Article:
Copyright or Wrong?

ImageImageImage

In Friday’s Jerusalem Post, Alan Dershowitz writes that Pulitzer Prize winner Alice Walker has refused to allow her book “The Color Purple” to be translated into Hebrew. Dershowitz describes Walker as as having a long history of supporting terrorism against Israel. He advocates that the correct legal and moral response for the publishers is to go ahead and publish without her permission and over her objection.

Dershowitz argues that Walker could then sue for copyright infringement and the courts would have to grapple with the issue of whether copyright, designed to encourage the promotion of literature, can be used to censor writings and prevent certain people from having access to certain literature.

He goes on to state that the laws of most Western countries prohibit discrimination based on race, religion and national origin. He argues that even if it is lawful for Walker to restrict Hebrew speakers from accessing her book, it is immoral and there is a case for civil disobedience, and the publisher should go ahead anyway, donating her royalties to civil rights organisations. Dershowitz is confident that reasonable courts would rule against Walker should she sue.

Whilst acknowledging that Dershowitz’ is a better lawyer than me, and whilst disagreeing with Alice Walker’s position regarding the Gaza blockade, I am not sure that I agree with Alan’s position on publishing the book against the author’s wishes.

The US copyright law is certainly designed to promote literature, but that does not mean that it forces authors to publish in all languages. The European copyright law, heavily influenced by the French position, ascribes to author’s and other creators moral rights.

One notes that Stanley Kubrick’s film a Clockwork Orange was banned by Kubrick from screening in the UK as it inspired violence, and the German State of Bavaria won an injunction to prevent Mein Kamf from being published in Czechoslovakia – See /czech-court-orders

I think freedom of speech and freedom to boycott are linked. If I can refrain from purchasing Roald Dahl books for my kids or from watching Vanessa Redgrave’s films due to Dahl and Redgrave’s anti-Zionism, why shouldn’t anti-Zionists be able to boycott Israel?

I remember my ex partner Jeremy ben-David expressing his indignation on hearing about the disruption of an Israeli play in London by pro-Palestinian demonstrators. I reminded him that as a student, he was proud of his activism on behalf of Soviet dissidents, where he and others stopped the Bolshoi Ballet in London. It is easy to be morally ambivalent regarding protests where one identifies with the protestors. I think one should try to examine the legitimacy of an act of activism separate from whether one agrees with the activists agenda.

To put it another way, it is easy to be liberal about liberals. 

I think that Ms Walker should be able to stop her book from being translated into Hebrew. Regardless of whether the book is available in Hebrew, I will refrain from reading it in English. 

I agree with William Patry’s analysis that if Microsoft made Office available at the same percentage of average salary in each country, it would be more beneficial than all of Bill Gates’ philanthropy. This does not mean, however, that I can run unlicensed software as an act of civil disobedience. Nor can I download films and music from illegal websites merely because I think that copyright law needs revamping.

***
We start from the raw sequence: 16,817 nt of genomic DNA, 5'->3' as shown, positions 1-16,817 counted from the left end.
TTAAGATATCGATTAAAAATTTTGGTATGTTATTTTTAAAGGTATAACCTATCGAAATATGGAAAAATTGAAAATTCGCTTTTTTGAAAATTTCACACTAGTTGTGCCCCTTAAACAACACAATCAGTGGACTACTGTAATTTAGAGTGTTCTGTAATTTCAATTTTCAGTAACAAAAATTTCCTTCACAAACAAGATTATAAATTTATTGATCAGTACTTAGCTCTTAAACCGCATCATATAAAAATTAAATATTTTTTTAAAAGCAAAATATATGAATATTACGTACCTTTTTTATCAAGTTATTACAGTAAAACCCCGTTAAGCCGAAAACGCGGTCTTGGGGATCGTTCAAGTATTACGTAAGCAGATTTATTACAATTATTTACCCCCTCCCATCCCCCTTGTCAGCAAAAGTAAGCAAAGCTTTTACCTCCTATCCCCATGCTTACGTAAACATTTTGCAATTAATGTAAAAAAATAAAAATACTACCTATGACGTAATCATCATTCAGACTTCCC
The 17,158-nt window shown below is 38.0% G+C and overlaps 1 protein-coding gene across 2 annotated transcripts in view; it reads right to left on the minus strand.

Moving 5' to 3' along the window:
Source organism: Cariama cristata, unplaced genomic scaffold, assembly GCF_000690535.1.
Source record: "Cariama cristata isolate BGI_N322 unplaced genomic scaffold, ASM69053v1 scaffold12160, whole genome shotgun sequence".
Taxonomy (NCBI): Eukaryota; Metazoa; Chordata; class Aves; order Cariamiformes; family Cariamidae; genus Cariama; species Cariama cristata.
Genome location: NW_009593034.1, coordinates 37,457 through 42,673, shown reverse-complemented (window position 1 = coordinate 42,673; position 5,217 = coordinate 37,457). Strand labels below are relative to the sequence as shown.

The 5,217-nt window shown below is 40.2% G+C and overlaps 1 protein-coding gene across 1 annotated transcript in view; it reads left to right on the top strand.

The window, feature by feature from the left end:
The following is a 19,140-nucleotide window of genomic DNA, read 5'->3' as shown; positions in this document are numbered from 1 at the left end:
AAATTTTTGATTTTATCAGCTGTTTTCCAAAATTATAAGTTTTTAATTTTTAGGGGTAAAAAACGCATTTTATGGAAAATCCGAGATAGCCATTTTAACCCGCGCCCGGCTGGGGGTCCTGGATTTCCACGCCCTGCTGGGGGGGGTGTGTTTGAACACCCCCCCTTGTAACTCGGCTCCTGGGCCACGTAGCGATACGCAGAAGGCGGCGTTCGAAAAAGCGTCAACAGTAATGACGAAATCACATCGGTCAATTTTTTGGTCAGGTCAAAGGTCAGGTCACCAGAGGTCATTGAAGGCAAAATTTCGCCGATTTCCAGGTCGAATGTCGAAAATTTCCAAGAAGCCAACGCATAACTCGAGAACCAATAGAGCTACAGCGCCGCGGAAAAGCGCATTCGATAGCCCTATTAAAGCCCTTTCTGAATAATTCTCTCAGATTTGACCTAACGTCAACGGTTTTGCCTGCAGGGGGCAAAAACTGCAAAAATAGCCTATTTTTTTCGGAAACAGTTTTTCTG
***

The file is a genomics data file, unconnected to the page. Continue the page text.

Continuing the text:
That said, being a Marxist of the Groucho variety, I am not interested in joining a club that would have me as a member… 

3 Responses to Copyright or Wrong?

  1. Harold Burstyn says:

    I find Ms. Walker’s stance rather amusing. My recollection is that her first husband was Jewish. Their daughter (whose name I’ve forgotten) wrote an autobiography in which she spoke warmly of the gatherings of her father’s family. She also came to Syracuse University a few years ago to speak under the auspices of the campus Hillel.

    • I am aware that Ms Walker’s ex-husband is Jewish. I am also aware of the phenomenon that the late Menachem Begin referred to as self-hating Jews.

      Personally, I don’t find boycotts amusing, but it doesn’t really hurt anyone except her. The expression “to cut one’s nose to spite one’s face” comes to mind. I think it is her right to boycott Israelis and it is our write not to buy her book. I am less enamoured with her presence on the flotilla aimed at breaking Israel’s blockade of Gaza. Hamas is a repressive, violent regime.

  2. Bruce Lilling says:

    I also disagree with Alan

    Taken to its logical extreme, Alan’s argument would insulate all copyright infringers from liability as they could argue it is free speech!
    Who decides which literature is so important that free speech trumps copyright

    If I own a literary work, I have a legal right to hide it and not let anyone read it. No one has a right to force me to let them read it or to force me to let them have a copy

Leave a Reply

Fill in your details below or click an icon to log in:

WordPress.com Logo

You are commenting using your WordPress.com account. Log Out / Change )

Twitter picture

You are commenting using your Twitter account. Log Out / Change )

Facebook photo

You are commenting using your Facebook account. Log Out / Change )

Google+ photo

You are commenting using your Google+ account. Log Out / Change )

Connecting to %s

%d bloggers like this: